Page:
Business Arbitration, Consumer Arbitration, Family Arbitration
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Class Action, Lemon Law
Bad Faith Insurance, Business Insurance, Disability Insurance, Health Insurance, Life Insurance, Motor Vehicle Insurance, Property Insurance
Animal & Dog Bites, Brain Injury, Car Accidents, Construction Accidents, Motorcycle Accidents, Premises Liability, Truck Accidents, Wrongful Death
Additional Practice Areas
Contingent Fees Will consider contingent fees in the right case
Rates, Retainers and Additional Information $250/hour, Retainer amount depends on anticipated actions
Jurisdictions Admitted to Practice
Consumer Law Northwest
Continuation of providing Portland's premier consumer and small business law services.
Law Office of Gregory L. Abbott
Sole practitioner in the Portland, Oregon Metro Area with practice devoted to Consumer and Small Business Law, including Landlord/Tenant, Collections and Debtor Defense, Unfair Trade Practices, Auto Accident and Personal Injury, Bad Car Deals, Wills, Trusts, Probate.
Lewis & Clark College
J.D. | Law
Honors: Won Mock Trial Competition
Mock Trial Honor Board
AmJur Award in Alternative Dispute Resolution
Activities: Hearings Officer for Multnomah County Animal Control; Arbitrator for FINRA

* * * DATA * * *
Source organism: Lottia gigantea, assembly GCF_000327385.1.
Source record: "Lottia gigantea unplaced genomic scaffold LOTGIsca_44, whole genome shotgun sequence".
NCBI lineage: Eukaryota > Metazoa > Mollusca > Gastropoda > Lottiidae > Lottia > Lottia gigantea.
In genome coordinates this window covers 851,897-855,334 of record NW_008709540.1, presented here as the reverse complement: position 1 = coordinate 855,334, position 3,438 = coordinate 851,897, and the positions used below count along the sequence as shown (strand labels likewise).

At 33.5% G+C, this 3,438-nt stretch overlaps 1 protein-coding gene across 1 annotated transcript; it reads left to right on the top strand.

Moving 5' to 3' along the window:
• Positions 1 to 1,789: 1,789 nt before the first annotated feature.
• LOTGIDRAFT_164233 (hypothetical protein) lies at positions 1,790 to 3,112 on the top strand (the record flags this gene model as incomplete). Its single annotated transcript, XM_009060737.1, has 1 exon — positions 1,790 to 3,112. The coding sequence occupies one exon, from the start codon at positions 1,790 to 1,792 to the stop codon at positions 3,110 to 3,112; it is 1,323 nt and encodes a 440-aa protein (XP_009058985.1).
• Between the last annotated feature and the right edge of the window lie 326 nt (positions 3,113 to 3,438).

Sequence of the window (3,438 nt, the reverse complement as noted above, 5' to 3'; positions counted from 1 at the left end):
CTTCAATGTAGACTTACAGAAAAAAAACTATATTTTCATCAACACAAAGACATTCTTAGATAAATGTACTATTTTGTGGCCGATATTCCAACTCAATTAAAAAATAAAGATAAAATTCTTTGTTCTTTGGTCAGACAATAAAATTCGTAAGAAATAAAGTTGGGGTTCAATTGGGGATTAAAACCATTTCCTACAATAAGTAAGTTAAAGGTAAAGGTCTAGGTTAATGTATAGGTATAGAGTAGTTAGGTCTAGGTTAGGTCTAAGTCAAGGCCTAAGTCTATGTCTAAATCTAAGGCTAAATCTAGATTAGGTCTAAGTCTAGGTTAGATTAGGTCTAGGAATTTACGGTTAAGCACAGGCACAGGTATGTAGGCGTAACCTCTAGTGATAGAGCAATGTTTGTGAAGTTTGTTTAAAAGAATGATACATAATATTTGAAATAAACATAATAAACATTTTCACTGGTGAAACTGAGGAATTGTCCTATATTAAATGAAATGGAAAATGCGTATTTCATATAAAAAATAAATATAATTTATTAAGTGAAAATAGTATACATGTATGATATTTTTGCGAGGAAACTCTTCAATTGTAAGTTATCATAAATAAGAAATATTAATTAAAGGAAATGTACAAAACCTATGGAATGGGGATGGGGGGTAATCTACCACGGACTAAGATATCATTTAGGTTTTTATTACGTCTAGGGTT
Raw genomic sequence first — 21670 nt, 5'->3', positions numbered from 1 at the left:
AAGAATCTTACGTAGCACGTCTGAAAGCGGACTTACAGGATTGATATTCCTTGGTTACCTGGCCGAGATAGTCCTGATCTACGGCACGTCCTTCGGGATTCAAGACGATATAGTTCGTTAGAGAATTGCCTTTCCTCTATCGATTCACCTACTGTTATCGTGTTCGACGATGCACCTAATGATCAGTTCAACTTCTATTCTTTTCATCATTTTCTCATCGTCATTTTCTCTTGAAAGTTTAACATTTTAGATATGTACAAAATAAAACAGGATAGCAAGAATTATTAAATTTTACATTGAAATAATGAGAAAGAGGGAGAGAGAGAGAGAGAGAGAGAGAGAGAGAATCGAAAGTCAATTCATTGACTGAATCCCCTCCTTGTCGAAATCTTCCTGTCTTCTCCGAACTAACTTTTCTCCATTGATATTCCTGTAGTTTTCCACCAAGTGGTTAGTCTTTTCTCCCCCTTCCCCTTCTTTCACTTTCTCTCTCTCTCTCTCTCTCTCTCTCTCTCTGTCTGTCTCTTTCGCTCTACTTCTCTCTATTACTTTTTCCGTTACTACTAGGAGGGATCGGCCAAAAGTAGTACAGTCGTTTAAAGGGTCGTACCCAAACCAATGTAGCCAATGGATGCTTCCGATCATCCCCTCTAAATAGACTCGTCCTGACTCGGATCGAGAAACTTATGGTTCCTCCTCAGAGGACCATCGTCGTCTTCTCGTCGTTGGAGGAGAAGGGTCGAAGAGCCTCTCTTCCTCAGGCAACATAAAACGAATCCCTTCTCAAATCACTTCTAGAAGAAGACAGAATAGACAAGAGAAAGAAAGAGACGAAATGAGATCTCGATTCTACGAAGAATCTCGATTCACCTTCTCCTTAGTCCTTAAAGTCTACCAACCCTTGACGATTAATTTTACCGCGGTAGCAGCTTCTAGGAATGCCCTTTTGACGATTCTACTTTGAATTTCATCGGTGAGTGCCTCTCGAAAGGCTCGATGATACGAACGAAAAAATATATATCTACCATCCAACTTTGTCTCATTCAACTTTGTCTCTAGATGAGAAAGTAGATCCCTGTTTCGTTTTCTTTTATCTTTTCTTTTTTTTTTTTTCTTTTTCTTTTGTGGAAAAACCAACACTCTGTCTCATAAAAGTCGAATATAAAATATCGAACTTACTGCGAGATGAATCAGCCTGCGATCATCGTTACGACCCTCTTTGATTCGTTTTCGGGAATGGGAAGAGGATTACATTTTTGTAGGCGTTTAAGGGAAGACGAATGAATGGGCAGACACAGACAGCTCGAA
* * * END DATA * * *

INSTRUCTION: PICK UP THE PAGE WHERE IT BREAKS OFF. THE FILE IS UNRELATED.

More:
B.A. | Sociology-Anthropology
Honors: Head of Speakers and Lecturers Committee of Student Government
A: If your rent was more than 4 days late, the landlord may charge a late fee assuming it is specified in your written lease agreement. $100 in my opinion is not an unreasonable late fee amount, assuming your total rent is more than $44 - i.e. someone else, such as a government program, is paying the balance due. A late fee for paying landlord-billed utilities is lawful IF there has been a first notice and warning that a second violation would cost $50 and it can go up if there are further violations. However, even if they are officially "due" with the rent, a utility payment cannot be considered late unless the bill contains a date specifying when it is due (separately from rent) and which is not less than 30 days after delivery of the bill to you. There are a variety of over legal requirements, such as including a copy of the landlord's bill or a statement telling you that you can inspect the actual bill at the landlord's office during reasonable hours. If that is not included, you likely are entitled to monetary damages.
A: I know of no legal requirements for a landlord to provide window screens, especially if on a single story. Your insurance company might want it (though how much protection from falling does a screen actually provide?) and in the interests of protecting yourself, with the new lease paperwork you may wish to include a notice (at least one or more Multifamily Northwest forms includes such notice/warning to tenants) warning tenants to keep a watch on children and anyone who might fall from the window. But keeping a pet inside while having a window open far enough for them to escape is the tenant's problem, not the landlord's. If it was important to them, they should have either rented elsewhere or, at a minimum, raised the issue with the landlord prior to signing a lease. Their failure to do their due diligence does not translate into the landlord's expense and problem.
A: There is NO where near enough information here to tell you anything. What sort of violation? How did it impact other tenants? Even if not, what actual damage did any of the tenants suffer? You likely do not have any meaningful claims but depending upon the details, it is at least theoretically possible.